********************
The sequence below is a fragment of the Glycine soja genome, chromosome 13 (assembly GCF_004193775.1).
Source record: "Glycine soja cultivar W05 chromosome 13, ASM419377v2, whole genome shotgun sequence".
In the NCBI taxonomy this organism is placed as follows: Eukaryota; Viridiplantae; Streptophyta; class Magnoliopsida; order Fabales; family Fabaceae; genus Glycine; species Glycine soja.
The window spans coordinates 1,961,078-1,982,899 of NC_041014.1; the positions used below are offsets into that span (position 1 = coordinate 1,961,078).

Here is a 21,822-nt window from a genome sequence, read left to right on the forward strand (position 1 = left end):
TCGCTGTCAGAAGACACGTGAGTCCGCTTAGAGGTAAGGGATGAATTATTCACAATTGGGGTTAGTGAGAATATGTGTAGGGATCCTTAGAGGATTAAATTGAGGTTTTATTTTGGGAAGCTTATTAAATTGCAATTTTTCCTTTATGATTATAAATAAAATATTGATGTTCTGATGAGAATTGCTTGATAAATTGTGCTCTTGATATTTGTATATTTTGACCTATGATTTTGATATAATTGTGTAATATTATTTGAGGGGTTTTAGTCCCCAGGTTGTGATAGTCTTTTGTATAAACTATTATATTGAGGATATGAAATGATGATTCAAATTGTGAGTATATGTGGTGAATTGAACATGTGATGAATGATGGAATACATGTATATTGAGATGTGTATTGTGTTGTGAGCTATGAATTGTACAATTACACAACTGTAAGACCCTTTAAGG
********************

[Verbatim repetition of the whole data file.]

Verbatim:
The sequence below is a fragment of the Glycine soja genome, chromosome 13 (assembly GCF_004193775.1).
Source record: "Glycine soja cultivar W05 chromosome 13, ASM419377v2, whole genome shotgun sequence".
In the NCBI taxonomy this organism is placed as follows: Eukaryota; Viridiplantae; Streptophyta; class Magnoliopsida; order Fabales; family Fabaceae; genus Glycine; species Glycine soja.
The window spans coordinates 1,961,078-1,982,899 of NC_041014.1; the positions used below are offsets into that span (position 1 = coordinate 1,961,078).

Here is a 21,822-nt window from a genome sequence, read left to right on the forward strand (position 1 = left end):
TCGCTGTCAGAAGACACGTGAGTCCGCTTAGAGGTAAGGGATGAATTATTCACAATTGGGGTTAGTGAGAATATGTGTAGGGATCCTTAGAGGATTAAATTGAGGTTTTATTTTGGGAAGCTTATTAAATTGCAATTTTTCCTTTATGATTATAAATAAAATATTGATGTTCTGATGAGAATTGCTTGATAAATTGTGCTCTTGATATTTGTATATTTTGACCTATGATTTTGATATAATTGTGTAATATTATTTGAGGGGTTTTAGTCCCCAGGTTGTGATAGTCTTTTGTATAAACTATTATATTGAGGATATGAAATGATGATTCAAATTGTGAGTATATGTGGTGAATTGAACATGTGATGAATGATGGAATACATGTATATTGAGATGTGTATTGTGTTGTGAGCTATGAATTGTACAATTACACAACTGTAAGACCCTTTAAGG